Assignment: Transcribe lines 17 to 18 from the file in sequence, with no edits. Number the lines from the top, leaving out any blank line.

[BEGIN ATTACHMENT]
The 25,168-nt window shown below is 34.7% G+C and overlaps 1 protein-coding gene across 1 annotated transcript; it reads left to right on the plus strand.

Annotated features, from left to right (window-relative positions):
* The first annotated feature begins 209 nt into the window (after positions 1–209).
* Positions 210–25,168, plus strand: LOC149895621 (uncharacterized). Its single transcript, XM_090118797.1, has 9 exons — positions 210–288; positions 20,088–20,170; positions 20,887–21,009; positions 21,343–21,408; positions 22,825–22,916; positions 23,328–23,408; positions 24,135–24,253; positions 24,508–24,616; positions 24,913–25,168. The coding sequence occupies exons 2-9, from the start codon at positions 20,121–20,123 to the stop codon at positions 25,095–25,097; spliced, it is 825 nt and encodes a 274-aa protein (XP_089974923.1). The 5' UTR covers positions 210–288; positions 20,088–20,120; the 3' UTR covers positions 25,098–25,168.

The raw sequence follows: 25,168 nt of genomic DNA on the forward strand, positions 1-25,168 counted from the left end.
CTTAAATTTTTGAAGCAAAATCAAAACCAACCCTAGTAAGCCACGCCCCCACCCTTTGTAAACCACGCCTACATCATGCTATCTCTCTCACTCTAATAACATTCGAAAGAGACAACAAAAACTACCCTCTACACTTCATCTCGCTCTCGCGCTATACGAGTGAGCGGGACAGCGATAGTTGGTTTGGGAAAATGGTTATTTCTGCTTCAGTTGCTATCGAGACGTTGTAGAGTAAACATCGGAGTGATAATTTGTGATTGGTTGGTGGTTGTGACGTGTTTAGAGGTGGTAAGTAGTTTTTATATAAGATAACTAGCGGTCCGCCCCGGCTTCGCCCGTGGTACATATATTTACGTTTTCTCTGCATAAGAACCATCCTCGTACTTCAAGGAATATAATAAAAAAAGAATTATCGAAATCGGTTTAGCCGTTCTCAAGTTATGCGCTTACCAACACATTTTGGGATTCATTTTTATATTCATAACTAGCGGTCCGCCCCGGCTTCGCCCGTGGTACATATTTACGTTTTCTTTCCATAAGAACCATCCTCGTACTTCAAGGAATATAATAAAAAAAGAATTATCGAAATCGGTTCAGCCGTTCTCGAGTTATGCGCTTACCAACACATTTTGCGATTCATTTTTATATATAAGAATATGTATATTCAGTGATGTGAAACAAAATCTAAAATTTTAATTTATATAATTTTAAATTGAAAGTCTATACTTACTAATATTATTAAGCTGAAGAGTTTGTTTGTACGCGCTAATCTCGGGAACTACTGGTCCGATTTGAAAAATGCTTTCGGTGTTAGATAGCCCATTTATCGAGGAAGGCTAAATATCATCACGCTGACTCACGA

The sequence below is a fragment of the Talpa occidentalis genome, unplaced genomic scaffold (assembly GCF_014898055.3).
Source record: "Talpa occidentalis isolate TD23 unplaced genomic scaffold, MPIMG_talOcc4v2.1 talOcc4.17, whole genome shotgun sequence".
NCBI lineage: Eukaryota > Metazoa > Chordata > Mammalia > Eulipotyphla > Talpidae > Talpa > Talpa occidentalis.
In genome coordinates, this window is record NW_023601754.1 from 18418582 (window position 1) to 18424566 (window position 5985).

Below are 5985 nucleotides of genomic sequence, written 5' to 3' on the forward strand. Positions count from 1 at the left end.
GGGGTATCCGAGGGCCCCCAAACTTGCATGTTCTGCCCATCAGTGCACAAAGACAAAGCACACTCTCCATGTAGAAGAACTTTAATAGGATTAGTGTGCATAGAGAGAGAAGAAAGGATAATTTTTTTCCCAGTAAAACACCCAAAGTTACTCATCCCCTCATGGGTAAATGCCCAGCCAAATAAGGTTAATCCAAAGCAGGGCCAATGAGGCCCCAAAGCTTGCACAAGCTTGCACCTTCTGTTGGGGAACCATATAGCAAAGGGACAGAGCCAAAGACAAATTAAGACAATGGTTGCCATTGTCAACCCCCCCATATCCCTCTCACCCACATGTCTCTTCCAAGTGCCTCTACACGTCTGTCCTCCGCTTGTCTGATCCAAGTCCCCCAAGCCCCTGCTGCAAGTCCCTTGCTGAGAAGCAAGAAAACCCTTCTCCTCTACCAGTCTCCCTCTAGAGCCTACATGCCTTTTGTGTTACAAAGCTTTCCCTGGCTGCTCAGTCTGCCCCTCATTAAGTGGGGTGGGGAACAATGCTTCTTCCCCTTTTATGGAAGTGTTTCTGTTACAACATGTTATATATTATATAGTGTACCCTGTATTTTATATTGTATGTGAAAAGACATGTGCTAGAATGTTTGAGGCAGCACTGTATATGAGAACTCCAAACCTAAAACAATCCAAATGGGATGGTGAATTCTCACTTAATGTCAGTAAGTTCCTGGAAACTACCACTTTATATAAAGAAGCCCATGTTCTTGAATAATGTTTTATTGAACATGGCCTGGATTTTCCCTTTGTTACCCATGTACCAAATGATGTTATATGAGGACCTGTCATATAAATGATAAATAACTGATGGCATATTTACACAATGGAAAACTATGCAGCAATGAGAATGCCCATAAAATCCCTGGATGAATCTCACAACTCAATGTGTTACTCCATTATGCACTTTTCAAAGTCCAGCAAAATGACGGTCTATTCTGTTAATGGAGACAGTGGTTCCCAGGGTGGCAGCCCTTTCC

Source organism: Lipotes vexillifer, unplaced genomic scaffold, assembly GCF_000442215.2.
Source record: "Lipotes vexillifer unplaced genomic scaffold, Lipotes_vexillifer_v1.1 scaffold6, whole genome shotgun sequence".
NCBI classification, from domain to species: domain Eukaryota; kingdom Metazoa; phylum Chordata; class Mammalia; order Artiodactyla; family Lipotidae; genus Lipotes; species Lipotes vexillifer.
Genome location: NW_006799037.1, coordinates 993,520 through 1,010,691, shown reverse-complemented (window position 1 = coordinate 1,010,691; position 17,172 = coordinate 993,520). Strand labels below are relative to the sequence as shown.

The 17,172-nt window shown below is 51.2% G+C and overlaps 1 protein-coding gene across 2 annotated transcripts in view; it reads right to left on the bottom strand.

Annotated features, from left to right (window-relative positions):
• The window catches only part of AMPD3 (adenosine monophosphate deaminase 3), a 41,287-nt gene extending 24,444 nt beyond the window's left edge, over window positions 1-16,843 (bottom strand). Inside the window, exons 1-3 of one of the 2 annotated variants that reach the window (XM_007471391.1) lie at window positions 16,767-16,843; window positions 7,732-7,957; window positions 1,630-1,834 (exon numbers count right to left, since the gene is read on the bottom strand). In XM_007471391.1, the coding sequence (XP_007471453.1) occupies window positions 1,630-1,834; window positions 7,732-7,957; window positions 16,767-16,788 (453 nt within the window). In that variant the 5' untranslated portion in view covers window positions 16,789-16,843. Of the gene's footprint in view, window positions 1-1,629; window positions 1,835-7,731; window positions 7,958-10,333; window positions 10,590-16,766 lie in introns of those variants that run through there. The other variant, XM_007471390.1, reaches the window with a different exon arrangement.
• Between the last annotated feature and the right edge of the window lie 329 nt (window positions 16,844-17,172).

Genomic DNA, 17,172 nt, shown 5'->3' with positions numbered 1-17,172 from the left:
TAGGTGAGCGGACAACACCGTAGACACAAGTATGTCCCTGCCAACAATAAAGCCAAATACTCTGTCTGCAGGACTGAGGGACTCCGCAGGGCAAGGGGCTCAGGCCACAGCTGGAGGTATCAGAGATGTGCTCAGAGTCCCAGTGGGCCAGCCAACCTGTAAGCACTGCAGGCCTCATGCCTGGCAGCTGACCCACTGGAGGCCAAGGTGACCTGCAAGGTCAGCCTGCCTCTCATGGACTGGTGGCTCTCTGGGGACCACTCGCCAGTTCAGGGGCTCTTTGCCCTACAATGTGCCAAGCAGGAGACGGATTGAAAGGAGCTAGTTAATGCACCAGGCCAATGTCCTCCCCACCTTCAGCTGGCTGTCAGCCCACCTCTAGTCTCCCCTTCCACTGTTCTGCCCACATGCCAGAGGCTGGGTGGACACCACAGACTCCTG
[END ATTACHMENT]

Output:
The 17,172-nt window shown below is 51.2% G+C and overlaps 1 protein-coding gene across 2 annotated transcripts in view; it reads right to left on the bottom strand.

Annotated features, from left to right (window-relative positions):